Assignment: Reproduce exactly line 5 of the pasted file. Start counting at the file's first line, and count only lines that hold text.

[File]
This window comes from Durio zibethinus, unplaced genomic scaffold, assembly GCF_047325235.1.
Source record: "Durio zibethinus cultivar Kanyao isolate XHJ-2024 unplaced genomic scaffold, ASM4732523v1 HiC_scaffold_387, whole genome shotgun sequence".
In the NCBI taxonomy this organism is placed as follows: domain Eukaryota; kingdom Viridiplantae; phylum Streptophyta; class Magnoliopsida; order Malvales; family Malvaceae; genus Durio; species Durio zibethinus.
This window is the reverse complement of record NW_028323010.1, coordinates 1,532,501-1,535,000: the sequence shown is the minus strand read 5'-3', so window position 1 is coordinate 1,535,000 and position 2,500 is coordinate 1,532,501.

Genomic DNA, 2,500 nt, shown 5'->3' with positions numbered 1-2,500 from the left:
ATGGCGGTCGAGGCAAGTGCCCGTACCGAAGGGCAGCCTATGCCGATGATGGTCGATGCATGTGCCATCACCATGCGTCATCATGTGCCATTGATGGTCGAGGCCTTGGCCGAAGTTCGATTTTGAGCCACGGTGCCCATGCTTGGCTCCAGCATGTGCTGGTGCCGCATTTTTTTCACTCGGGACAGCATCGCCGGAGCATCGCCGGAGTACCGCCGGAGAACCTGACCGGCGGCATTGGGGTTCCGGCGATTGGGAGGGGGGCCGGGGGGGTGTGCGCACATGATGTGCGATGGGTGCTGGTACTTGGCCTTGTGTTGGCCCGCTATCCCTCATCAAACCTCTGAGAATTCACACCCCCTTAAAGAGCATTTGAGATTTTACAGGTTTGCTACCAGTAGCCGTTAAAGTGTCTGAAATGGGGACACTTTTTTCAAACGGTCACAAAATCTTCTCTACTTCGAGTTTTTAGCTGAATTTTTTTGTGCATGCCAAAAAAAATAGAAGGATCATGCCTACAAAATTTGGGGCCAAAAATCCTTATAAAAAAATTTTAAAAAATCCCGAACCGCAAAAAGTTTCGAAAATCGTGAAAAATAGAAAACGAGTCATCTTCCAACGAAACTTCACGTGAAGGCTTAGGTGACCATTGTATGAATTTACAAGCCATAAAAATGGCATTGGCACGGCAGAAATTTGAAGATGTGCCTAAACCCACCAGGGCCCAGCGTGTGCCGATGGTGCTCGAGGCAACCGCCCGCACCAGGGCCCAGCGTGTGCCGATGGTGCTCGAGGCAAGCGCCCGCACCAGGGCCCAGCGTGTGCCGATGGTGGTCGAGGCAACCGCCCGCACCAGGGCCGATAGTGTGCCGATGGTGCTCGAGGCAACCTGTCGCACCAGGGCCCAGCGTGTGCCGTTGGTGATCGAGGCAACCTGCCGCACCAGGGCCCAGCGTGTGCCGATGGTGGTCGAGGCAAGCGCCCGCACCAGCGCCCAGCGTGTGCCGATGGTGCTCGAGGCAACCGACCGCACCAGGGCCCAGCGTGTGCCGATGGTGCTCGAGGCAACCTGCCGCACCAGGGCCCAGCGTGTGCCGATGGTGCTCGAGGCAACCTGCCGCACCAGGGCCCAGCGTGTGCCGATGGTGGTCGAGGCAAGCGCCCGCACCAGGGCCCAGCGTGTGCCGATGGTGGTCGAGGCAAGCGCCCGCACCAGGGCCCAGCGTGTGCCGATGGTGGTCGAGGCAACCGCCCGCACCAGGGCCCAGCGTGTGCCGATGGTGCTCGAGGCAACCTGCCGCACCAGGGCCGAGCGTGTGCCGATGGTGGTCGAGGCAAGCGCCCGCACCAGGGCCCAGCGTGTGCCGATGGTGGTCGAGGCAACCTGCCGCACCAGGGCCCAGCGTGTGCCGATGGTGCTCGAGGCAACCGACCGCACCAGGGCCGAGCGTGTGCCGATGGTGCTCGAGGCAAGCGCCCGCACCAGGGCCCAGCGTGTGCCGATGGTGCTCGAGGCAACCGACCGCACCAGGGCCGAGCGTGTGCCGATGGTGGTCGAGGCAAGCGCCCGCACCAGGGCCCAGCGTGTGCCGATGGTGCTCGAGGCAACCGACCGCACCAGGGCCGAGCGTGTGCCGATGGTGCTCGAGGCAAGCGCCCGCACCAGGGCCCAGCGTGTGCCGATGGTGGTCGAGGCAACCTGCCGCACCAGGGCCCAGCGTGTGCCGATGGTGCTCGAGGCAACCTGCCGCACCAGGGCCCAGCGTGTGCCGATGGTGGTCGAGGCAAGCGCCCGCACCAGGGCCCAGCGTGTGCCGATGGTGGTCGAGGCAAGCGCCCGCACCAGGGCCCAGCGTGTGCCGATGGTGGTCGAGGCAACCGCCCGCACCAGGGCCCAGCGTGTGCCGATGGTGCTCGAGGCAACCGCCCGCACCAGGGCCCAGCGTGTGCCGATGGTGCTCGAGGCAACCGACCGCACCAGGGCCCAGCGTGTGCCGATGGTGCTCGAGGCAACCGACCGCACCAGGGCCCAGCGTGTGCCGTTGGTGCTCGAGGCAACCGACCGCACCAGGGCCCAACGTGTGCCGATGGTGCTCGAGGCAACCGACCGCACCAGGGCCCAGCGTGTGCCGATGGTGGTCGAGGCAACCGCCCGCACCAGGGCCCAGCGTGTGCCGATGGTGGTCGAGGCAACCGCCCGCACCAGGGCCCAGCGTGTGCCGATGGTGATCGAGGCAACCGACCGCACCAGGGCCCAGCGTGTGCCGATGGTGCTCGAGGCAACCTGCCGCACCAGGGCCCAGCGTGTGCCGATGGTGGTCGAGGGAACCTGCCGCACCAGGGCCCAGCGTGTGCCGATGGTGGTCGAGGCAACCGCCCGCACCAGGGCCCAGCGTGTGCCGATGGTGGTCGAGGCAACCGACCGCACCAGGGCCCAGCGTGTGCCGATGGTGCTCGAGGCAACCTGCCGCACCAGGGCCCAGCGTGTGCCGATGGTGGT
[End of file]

Genomic DNA, 2,500 nt, shown 5'->3' with positions numbered 1-2,500 from the left: